Hendes Majestæt Dronningens tale ved Gallataffel på Christiansborg Slot den 28. marts 2017 i anledning af statsbesøg fra Belgien.
Your Majesty King Philippe, Your Majesty Queen Mathilde – mon cher Cousin, ma chère Cousine.
It is indeed a pleasure shared by all my family and all Danes to welcome Their Majesties the King and Queen of the Belgians.
Denmark and Belgium share a profound and close friendship. Our two nations established diplomatic relations in 1837, and so this year we can celebrate one hundred and eighty years of close cooperation.
But the friendship so obvious today, has much deeper roots. In the 11th century, Adele, a daughter of Count Robert I of Flanders was married to the Danish King Canute IV, known as Saint Canute. Much later, in 1515, King Christian II of Denmark married Isabella of Habsburg, known as Queen Elisabeth, sister of the later Emperor of the Holy Roman Empire, Charles V. Her fate was not a happy one, because her husband was deposed, but she is remembered for her outstanding loyalty and steadfastness in their adversity.
However in our times the relations, not least between our two Royal Houses, are very close indeed. Your Majesty’s grandmother Queen Astrid came from Sweden as did my mother. Not only were they cousins, but they were close friends ever since their childhood. My sisters and I remember well how our mother Queen Ingrid spoke with love and deep regret of Aunt Astrid, and her portrait photograph was always in our mother’s room.
It gives me much pleasure that the relations between our two families have become even closer by Queen Mathilde accepting to be the godmother of Princess Isabella, my granddaughter.
Countless Danes have come to know Belgium in the years since the Second World War. They come to work for the European Union, with NATO or to do business in Brussels and all over the country. They find it easy to settle in and enjoy the hospitality of the Belgians as do the tourists who find many attractions both in the arts and at the table.
True friendship allows us to celebrate each other’s happy occasions, but also to share our grief with one another. On March 22nd last year we were all shocked by the horrifying terrorist attack in Brussels and we all mourned the meaningless loss of human life. Tonight I wish to express the sincere commiseration of all my countrymen with the victims and their kin and all the Belgians. In this spirit Denmark and Belgium stand together in the cause of Tolerance and Respect, Freedom and Democracy.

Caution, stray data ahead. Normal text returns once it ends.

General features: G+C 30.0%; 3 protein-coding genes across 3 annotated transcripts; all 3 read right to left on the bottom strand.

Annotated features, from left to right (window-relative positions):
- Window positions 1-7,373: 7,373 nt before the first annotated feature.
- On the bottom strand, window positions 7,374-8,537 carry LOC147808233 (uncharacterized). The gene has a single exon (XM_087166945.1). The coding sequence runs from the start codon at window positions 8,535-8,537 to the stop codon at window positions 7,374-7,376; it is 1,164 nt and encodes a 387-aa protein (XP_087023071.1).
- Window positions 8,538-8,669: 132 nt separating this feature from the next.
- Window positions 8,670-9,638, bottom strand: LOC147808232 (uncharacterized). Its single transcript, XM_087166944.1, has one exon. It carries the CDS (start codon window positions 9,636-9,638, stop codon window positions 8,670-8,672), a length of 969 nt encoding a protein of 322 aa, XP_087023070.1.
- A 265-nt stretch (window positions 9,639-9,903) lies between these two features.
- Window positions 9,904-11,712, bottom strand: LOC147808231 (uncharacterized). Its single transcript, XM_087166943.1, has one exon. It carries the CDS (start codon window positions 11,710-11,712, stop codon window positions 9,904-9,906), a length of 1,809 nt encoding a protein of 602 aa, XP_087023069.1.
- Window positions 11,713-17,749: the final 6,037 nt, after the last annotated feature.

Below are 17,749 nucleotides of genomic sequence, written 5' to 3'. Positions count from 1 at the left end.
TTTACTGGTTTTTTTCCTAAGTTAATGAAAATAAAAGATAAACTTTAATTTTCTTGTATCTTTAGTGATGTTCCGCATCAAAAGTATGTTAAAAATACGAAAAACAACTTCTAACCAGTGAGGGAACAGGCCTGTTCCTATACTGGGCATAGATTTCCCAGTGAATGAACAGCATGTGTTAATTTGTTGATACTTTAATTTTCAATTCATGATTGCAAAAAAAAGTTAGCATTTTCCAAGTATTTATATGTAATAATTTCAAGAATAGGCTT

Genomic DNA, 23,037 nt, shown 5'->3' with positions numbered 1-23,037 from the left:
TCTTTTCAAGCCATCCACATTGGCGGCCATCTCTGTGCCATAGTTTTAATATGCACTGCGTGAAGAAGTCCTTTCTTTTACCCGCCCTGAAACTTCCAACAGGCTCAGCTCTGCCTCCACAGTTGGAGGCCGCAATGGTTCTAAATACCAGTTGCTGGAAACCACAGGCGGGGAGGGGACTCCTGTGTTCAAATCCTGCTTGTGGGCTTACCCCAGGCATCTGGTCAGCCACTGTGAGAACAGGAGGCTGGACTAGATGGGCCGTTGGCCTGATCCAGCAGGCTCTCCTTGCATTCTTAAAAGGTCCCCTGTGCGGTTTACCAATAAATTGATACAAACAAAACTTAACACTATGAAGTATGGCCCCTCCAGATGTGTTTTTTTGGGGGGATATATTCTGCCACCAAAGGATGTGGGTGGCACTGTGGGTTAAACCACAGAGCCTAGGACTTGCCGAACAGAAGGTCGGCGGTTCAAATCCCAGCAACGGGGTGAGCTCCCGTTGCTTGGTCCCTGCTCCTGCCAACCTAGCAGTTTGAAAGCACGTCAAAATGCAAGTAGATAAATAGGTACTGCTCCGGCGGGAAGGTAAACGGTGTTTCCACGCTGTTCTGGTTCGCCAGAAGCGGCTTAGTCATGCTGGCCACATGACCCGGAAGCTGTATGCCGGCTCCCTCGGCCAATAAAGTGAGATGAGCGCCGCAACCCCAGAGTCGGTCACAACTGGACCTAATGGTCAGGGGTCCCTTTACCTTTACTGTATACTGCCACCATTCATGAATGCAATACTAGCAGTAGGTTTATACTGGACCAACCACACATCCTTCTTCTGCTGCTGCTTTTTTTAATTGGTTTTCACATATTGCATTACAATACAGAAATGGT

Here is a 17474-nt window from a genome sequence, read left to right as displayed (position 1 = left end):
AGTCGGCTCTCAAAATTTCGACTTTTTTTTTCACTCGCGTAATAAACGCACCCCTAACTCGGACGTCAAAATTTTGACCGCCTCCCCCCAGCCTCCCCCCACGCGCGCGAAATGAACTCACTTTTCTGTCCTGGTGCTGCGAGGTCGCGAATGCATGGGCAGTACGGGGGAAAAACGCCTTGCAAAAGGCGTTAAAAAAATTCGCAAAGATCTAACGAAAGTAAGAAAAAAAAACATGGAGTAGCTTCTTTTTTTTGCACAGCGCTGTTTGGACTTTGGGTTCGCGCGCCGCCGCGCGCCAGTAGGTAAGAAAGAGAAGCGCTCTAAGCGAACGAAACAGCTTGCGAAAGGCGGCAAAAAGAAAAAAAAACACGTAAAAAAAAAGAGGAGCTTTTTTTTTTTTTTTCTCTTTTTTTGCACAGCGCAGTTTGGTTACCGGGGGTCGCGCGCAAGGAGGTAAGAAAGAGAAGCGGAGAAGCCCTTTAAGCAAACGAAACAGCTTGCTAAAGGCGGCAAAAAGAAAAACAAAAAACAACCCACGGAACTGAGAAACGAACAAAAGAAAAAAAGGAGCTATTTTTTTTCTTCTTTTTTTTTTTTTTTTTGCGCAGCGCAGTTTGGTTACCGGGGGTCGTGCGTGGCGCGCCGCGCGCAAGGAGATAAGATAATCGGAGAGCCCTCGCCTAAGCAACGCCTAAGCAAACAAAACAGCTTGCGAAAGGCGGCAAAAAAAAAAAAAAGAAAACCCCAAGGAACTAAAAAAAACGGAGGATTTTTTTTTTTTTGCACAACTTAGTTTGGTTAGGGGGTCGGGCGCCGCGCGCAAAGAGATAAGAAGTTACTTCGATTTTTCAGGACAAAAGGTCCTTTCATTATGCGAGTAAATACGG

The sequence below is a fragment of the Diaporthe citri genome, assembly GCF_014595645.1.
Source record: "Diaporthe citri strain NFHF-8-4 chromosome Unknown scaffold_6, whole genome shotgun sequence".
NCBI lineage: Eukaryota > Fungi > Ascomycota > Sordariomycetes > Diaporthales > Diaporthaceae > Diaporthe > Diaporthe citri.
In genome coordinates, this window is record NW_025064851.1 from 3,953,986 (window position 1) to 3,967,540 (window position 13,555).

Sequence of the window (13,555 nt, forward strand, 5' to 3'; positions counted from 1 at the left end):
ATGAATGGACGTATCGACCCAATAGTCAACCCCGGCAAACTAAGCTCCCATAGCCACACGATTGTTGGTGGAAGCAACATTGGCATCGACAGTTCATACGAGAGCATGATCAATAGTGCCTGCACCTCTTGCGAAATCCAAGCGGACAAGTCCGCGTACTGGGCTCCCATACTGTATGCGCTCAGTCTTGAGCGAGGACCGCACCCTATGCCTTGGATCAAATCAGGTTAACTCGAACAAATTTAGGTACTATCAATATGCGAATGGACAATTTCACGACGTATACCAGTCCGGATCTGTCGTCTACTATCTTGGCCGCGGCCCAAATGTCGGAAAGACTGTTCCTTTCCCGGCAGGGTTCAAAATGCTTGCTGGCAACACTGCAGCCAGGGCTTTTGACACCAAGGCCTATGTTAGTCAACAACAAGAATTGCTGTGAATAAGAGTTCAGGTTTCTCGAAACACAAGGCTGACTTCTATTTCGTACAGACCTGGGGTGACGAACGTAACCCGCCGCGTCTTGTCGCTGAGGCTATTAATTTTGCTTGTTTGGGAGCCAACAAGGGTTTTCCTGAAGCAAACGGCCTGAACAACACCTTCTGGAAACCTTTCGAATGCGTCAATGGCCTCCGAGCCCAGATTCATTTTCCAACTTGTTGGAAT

We live in a changing world with many dividing forces. In times like these we must remind ourselves of what unites us. Belgium and Denmark are both small countries sharing the same basic values, as is evident in our close cooperation within the European Union. Although we may not agree on everything, we respect each other’s differences of opinion when we encounter them and work hard to find the best compromises. I believe this is something that Belgians and Danes have in common and which has stood us in good stead throughout our histories.
Your Majesties, during your state visit I hope that you will find something of interest in what we have planned to show you. This afternoon your boat trip took you around the Harbour of Copenhagen focusing on renewable energy and the environment. Although we did not propose that you take a swim in the harbour this ice-cold March afternoon, in the summer you will find many bathers enjoying the clean water of which we are all proud.
I know that Your Majesties take great interest in sustainability not least in relation to life in cities. We hope to show you some examples of the way we seek to meet such challenges. I am certain that our two countries will go on inspiring each other to find new and better solutions to the challenges that we face as we share one particular common goal: securing our resources and saving our nature.
Culture and the arts are some of the best links between peoples and nations. Here, both Belgian and Danish artists have contributed in noteworthy degree together with Dutch artists, namely in the CoBrA movement. In the years just after the Second World War these artists came together to create a new vision of art. Their approach was to express in vibrant colours and a free style of painting their hopes for the future: an expressive approach untrammeled by conventions. Their work has become one of the milestones of modern art.
No one can speak of Belgian contribution to art and culture without remembering Hergé. His delightful books about Tintin and his dog Milou and Captain Haddock and all the other delightful characters are well-known and loved everywhere. However, not so many people may realise that Hergé may have been inspired for his globetrotting main protagonist by something which took place in Copenhagen in 1928. A young Danish boy still at school had, in a newspaper competition, won a trip around the world which lasted 44 days. It created a sensation and he was received back in Copenhagen by some 20.000 people. His fame and his photograph went the round of newspapers in Europe. Just a year later the first Tintin book appeared with the young man in his baggy trousers and his shock of red hair baring an unmistakable likeness to the Danish boy traveller!
Your Majesties, it is my hope that the brief days of your visit will serve to underline the close and longstanding relations between our two nations. May they continue to grow and to become even closer.
In conclusion I would like you to bring back many warm greetings from me and all my family to your Parents King Albert and Queen Paola, with whom I share many happy memories.
Wishing Belgium and the people of Belgium continued happiness and progress, I raise my glass to propose a toast to His Majesty King Philippe and Her Majesty Queen Mathilde.